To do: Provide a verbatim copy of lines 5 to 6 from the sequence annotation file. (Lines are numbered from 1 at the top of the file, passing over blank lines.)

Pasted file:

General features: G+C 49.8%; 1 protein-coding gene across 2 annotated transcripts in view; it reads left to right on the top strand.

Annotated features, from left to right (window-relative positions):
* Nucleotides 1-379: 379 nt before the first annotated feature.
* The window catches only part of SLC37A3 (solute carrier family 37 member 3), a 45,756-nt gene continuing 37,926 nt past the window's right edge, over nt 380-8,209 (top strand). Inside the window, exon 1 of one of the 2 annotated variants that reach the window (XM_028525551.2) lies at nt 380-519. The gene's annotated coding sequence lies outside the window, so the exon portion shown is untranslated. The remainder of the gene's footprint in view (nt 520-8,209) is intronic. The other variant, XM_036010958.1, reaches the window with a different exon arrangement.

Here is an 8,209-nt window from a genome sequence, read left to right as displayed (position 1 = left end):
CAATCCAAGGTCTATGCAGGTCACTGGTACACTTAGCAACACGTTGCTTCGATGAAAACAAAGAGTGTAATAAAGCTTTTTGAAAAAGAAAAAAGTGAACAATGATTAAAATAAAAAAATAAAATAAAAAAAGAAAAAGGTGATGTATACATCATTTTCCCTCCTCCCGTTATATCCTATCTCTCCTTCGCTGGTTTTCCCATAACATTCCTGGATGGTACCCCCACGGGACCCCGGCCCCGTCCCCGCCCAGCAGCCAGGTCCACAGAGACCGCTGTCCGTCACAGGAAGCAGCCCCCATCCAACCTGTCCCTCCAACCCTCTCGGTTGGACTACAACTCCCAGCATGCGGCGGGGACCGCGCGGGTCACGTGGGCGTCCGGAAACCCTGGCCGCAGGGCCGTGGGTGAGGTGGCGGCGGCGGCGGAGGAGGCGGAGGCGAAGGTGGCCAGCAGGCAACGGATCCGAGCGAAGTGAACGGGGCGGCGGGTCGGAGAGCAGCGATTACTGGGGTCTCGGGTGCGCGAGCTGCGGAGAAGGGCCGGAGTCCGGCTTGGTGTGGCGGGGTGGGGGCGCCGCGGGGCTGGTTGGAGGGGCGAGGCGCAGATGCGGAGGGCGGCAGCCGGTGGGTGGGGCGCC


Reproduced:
Here is an 8,209-nt window from a genome sequence, read left to right as displayed (position 1 = left end):
CAATCCAAGGTCTATGCAGGTCACTGGTACACTTAGCAACACGTTGCTTCGATGAAAACAAAGAGTGTAATAAAGCTTTTTGAAAAAGAAAAAAGTGAACAATGATTAAAATAAAAAAATAAAATAAAAAAAGAAAAAGGTGATGTATACATCATTTTCCCTCCTCCCGTTATATCCTATCTCTCCTTCGCTGGTTTTCCCATAACATTCCTGGATGGTACCCCCACGGGACCCCGGCCCCGTCCCCGCCCAGCAGCCAGGTCCACAGAGACCGCTGTCCGTCACAGGAAGCAGCCCCCATCCAACCTGTCCCTCCAACCCTCTCGGTTGGACTACAACTCCCAGCATGCGGCGGGGACCGCGCGGGTCACGTGGGCGTCCGGAAACCCTGGCCGCAGGGCCGTGGGTGAGGTGGCGGCGGCGGCGGAGGAGGCGGAGGCGAAGGTGGCCAGCAGGCAACGGATCCGAGCGAAGTGAACGGGGCGGCGGGTCGGAGAGCAGCGATTACTGGGGTCTCGGGTGCGCGAGCTGCGGAGAAGGGCCGGAGTCCGGCTTGGTGTGGCGGGGTGGGGGCGCCGCGGGGCTGGTTGGAGGGGCGAGGCGCAGATGCGGAGGGCGGCAGCCGGTGGGTGGGGCGCC